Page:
Interview with Thomas Schönweitz
Thomas Schönweitz is the German representative of the Service Design Network and founder & Managing Partner at Whitespring. We had the pleasure to ask him a few questions about service design - and he kindly shared some interesting insights!
NEXT Berlin: Why does service design matter for companies?
Thomas Schönweitz: 80% of all companies say they provide great customer service, but only 8% of their clients agree (Closing the delivery gap, Bain & Company, 2005) and 82% of customers end their relationship with a company because of a bad experience (Forrester’s Customer Experience Forum 2012).
The times where companies could push any product into the market and know that customers would buy them are over. Social Media and word of mouth have created informed, decision-making customers and a fierce competition with near-identical products from outsourced mass production.
The key to survival is to distinguish your company and brand from the rest. We went from mass-customization of raw materials in order to create products in the 19th century to the mass-customization of products in the mid 20th century to the creation of a massive service industry with over 70% of the GDP by the end of the 20th century.
But these services are more and more identical and lacking individuality – what’s the difference between your utility company and your competitor for example?
Service design solves this dilemma by creating meaningful experiences for the user, developing new revenue streams for companies and increasing customer loyalty and satisfaction. Service design is at the centre of feasibility, desirability and viability of a service.
Why is a strong service design network so important?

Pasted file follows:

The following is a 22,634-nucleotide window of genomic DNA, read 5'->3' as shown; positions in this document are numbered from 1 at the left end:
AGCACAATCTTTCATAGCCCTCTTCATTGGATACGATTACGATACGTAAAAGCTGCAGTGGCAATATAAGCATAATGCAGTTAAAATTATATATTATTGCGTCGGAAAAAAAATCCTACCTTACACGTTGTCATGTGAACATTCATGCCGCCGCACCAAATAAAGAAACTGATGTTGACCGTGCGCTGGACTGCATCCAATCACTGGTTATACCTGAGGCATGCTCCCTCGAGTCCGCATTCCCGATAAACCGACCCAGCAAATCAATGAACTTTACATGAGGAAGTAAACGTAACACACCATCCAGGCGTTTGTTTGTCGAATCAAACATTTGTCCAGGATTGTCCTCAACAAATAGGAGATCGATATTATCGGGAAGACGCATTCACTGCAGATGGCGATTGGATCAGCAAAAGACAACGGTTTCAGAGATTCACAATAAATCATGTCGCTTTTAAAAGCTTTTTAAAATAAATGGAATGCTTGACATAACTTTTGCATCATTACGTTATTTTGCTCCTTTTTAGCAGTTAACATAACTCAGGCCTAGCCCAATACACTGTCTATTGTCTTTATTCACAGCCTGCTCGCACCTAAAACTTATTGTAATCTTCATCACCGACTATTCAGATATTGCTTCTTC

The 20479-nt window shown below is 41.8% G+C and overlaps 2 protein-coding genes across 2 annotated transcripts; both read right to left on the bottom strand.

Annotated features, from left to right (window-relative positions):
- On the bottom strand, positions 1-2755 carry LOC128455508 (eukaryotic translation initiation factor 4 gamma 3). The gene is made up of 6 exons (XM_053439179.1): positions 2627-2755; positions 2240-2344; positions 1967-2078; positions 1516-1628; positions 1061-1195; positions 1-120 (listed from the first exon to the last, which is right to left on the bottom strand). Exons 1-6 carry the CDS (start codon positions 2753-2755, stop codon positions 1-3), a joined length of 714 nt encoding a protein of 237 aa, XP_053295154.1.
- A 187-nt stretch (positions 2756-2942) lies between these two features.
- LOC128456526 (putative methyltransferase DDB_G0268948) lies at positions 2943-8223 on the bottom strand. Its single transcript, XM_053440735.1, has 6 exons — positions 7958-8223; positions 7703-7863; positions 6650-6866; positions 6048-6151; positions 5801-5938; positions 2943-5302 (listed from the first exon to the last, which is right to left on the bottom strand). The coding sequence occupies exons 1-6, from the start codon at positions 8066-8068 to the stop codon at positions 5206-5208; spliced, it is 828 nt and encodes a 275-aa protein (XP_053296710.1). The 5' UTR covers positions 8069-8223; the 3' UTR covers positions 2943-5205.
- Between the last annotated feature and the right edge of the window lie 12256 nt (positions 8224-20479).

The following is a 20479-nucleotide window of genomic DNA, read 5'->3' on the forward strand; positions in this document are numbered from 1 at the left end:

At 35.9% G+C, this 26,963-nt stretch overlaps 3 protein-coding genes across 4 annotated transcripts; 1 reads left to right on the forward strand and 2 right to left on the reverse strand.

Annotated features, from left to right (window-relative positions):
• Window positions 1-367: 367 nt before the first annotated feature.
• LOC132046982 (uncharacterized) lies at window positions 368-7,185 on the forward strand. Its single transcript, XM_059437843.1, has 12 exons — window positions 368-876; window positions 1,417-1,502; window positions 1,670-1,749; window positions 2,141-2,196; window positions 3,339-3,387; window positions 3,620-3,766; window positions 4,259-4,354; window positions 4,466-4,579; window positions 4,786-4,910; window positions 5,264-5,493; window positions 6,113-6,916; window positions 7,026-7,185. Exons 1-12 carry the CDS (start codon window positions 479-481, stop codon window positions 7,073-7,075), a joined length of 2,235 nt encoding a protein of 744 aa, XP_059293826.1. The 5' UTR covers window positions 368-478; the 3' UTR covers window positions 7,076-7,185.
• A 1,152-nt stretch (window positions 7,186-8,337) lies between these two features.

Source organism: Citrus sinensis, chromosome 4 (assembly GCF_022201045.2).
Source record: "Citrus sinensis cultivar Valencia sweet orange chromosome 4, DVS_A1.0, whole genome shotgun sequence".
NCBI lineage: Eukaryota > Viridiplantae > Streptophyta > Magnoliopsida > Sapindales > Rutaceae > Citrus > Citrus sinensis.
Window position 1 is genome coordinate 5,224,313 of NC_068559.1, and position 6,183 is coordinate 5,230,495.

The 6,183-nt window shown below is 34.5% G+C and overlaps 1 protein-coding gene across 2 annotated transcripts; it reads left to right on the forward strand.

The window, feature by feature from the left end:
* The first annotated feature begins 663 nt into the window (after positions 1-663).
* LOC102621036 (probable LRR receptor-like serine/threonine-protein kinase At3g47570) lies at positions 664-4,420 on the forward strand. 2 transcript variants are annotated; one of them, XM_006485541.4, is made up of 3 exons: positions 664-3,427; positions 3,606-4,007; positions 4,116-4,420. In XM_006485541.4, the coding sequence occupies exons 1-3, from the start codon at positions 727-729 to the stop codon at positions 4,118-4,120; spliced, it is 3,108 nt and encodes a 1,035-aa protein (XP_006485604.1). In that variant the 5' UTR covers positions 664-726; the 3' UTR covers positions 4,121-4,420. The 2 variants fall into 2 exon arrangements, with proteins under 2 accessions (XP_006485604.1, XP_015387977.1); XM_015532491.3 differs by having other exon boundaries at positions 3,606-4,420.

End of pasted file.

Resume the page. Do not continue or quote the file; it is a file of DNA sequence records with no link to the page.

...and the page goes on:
Service design is a young, open and interdisciplinary field. We work and develop solutions with professionals from different fields every day. This ensures that we keep an open mind and look well into the future.
Having a broad network of professionals is essential, as you need experts on different topics to solve the challenges at hand. Just like a football coach, a service designer assembles a good team consisting of specialists with unique skill sets – Forwards, Defense, Goalie – not one player can act as an expert in all areas.
What is the status quo of service design in Germany / Europe?
Even though service design has been around for several years – some argue several decades – it is still a very young but rapidly growing field in Germany. Due to the high involvement of customers, employees and other stakeholders, as well as a prototypical approach, success rates are very high and costs are very low. This makes it an ideal approach for small and medium sizes businesses as well.
What are the benefits for organisations?
Due to the inclusion of all parties that are involved in providing the service, additionally to the creation of a USP, the company creates increased customer satisfaction and loyalty, higher employee satisfaction and will embed a culture of innovation into the company that makes it more resilient to future changes of market conditions.
Service design – What’s next?
The focus of service design in the past was very much on the customer. At Whitespring, we like to extend that focus to the people providing the service, the employees. Looking at the cost that occur through recruitment, HR departments, assessment centers, training, equipment, a loss of an employee can result in a significant setback for a company. And that does not include the costs or losses that arise if employees take projects or even the entire client with them as they leave. At Whitespring we create services that increase employee satisfaction and retention, reducing the costs of the loss of an employee, keeping knowhow, projects and clients in house.
Thank you for the interview, Mr. Schönweitz!
Thomas Schönweitz is founder and Managing Partner of Whitespring Service Design. He is a lecturer for service design at the HfG Schwäbisch Gmünd and Hochschule Hof and the German Representative for the Service Design Network International. He is conference chair of the Service Design Network Germany Conference and was a host to the Munich Global Service Jam. He is EXIST Startup Coach for Business Development and Marketing and co-organizer and coach of the Munich Startup Accelerator.